Montessori del Mundo

Montessori del Mundo (MdM) offers Denver and Aurora families the only Spanish / English dual language Montessori program in the eastern Denver metro area. We provide students with a fully individualized, developmentally-appropriate, rigorous academic program that teaches and celebrates bilingualism.

Learn More About This Non-Profit
Start a movement
Want to do more for your favorite charity? We've made it easy for you to raise money by creating a personalized fundraising page.
Start a fundraiser Current fundraisers (0)

Early Childhood and Elementary Education

Class

Education 

Beneficiaries

Children (4-12 years)

Description

MdM's unique and innovative educational model integrates several research-based strategies: 1) dual language instruction in Spanish and English; 2) Montessori philosophy and pedagogy to promote individualized, independent learning, including use of multi-age classrooms designed to encourage peer-to-peer learning; 3) Conscious Discipline to create a healthy social-emotional learning environment; and 4) effective intervention strategies to support struggling students. Each of these key programs or strategies are defined below; however, it is worth noting that the intentional integration of these approaches is what makes MdM truly unique and enables the school to fulfill its vision of graduating bilingual, self-motivated, critical thinkers who love learning and will shape and advance the integrated communities of the 21st Century.

Dual-language instruction: MdM's approach to dual language instruction is research-based and the Spanish / English instructional model varies with the child's age. For students in Children's House (preschool / kindergarten) classrooms, instruction is 90% Spanish and 10% English; for Lower Elementary (1st / 2nd / 3rd grade) classrooms, instruction is 60% Spanish and 40% English; for Upper Elementary (4th / 5th / 6th grade) classrooms, instruction is 50% Spanish and 50% English. Research shows that for full language acquisition to occur, children's development must be fully supported in four domains - sociocultural, linguistic, academic, and cognitive - in both their first and second languages. Researchers Collier and Thomas have studied bilingual education for over 32 years (across multiple states and school districts with millions of children) and found that high-quality, long-term bilingual education programs close achievement gaps between English learners and native English speakers in 5 to 6 years (whereas English only and transitional bilingual programs only close half of the achievement gap). They also found that it takes an average of 6 years for children who start in kindergarten and remain in a quality dual language program in which at least half of instruction is in the first language to reach grade-level achievement in their second language. In contrast, it takes 7 to 10 years to reach grade-level achievement in the second language if children are not "schooled" in their first language.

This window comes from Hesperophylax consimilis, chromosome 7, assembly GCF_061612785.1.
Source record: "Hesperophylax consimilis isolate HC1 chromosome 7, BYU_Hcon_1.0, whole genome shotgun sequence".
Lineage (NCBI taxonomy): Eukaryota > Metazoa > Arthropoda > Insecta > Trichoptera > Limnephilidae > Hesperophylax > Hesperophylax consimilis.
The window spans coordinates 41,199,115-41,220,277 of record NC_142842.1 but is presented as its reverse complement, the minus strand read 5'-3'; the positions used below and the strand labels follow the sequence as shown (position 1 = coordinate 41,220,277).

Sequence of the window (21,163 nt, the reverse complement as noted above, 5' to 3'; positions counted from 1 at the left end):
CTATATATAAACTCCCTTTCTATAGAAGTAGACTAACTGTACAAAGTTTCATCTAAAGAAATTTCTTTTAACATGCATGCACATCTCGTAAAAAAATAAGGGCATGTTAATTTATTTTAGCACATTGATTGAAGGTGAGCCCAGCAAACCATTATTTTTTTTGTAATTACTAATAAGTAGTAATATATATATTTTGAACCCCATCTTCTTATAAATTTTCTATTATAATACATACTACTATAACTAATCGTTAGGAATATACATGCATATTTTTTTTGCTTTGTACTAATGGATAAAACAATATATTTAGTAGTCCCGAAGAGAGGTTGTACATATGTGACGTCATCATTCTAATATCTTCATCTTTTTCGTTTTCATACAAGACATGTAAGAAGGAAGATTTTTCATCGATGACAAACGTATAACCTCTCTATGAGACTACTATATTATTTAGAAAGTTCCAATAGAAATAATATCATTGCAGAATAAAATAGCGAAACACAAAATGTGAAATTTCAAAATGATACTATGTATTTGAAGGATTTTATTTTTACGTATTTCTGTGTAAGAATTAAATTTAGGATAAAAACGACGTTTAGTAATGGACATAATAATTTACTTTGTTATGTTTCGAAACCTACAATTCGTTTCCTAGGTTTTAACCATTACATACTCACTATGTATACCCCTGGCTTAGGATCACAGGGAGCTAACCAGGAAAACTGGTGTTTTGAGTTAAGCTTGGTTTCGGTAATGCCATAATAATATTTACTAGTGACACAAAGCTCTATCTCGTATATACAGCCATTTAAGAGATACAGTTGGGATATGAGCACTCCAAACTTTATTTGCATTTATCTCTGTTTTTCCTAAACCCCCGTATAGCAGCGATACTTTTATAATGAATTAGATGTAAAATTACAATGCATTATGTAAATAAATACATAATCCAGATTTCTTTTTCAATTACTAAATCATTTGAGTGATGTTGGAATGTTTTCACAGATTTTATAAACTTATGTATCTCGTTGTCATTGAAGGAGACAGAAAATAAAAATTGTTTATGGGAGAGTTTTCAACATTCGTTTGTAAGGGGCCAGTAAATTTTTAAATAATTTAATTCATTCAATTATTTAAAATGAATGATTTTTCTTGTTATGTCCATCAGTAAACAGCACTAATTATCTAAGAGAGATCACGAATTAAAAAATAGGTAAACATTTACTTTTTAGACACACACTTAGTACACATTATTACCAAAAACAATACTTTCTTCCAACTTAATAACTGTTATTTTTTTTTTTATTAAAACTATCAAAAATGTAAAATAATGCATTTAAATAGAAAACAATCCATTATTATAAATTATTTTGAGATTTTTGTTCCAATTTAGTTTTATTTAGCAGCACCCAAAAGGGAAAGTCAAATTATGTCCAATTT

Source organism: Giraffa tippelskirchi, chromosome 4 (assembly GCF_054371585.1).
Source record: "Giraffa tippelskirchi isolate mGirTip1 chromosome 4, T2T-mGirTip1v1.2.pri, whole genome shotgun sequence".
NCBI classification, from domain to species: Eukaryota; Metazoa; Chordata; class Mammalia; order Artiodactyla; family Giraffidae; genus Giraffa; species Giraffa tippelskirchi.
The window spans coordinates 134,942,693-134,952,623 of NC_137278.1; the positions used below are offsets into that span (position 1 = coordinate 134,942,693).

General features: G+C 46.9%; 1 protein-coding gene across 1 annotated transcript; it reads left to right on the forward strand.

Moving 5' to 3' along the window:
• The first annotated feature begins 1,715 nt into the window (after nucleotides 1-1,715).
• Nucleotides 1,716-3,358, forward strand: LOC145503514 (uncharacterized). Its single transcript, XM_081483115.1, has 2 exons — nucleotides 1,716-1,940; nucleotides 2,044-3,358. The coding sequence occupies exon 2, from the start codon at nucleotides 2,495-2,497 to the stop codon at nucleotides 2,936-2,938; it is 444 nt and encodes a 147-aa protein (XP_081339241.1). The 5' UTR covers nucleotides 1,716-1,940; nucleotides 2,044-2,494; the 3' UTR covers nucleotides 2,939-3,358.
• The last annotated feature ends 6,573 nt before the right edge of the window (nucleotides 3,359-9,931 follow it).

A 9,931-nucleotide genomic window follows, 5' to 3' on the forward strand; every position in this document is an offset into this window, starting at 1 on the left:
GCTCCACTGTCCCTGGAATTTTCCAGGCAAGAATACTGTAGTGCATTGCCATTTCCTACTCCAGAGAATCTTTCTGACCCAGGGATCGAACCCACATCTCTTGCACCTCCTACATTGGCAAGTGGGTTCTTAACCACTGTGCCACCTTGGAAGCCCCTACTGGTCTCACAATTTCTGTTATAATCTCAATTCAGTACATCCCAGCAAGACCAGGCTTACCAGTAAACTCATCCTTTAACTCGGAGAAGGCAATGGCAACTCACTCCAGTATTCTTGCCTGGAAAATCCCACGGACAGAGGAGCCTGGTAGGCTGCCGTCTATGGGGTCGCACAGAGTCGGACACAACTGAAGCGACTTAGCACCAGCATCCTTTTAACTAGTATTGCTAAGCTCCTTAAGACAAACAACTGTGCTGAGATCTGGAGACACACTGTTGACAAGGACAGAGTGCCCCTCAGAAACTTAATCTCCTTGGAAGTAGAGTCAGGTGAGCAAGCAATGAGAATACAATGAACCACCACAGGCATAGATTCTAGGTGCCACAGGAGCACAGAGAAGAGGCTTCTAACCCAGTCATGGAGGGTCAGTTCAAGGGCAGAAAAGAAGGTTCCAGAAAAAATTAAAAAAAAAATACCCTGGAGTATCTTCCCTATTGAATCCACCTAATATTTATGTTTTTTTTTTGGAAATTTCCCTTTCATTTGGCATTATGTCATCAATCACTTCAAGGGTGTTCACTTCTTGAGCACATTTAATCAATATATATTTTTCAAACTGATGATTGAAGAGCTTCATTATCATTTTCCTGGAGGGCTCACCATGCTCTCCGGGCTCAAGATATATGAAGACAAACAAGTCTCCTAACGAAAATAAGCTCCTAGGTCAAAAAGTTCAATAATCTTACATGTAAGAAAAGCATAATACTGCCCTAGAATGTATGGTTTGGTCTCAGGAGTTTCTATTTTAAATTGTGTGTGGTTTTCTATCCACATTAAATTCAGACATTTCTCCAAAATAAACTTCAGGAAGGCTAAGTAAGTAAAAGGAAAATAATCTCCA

Montessori: The Montessori approach was developed by Dr. Maria Montessori in the early 1900s and was based on her scientific observations of child learning and development from birth through childhood. Montessori education has withstood the test of time because it has been proven effective with children across decades, countries, and socioeconomic and racial groups. Montessorians believes that children are eager to learn, naturally curious, and capable of initiating learning when provided with a supportive, carefully-prepared learning environment. In Montessori education and at MdM, children have longer blocks of work time and guided choices for "work" (learning) activities. The classrooms include intentionally arranged learning materials in different areas of the classroom. In the Children's House classrooms, the work areas practical life, sensorial, math, and language. In the Lower and Upper Elementary classrooms, the areas are expanded to include math, geometry, language, geography/cultural studies, history, and biology. (All students participate in music, art, and physical education as rotating "specials" that are taught by specialists outside the regular classrooms.) The nature of the Montessori method of instruction encourages independence, provides children with freedom with limits, and creates a sense of order in the classroom. Another hallmark of Montessori education and implemented at MdM are multi-age classrooms. This arrangement supports younger children learning from older children and older children benefiting from opportunities to demonstrate leadership and reinforce their learning in supporting younger children.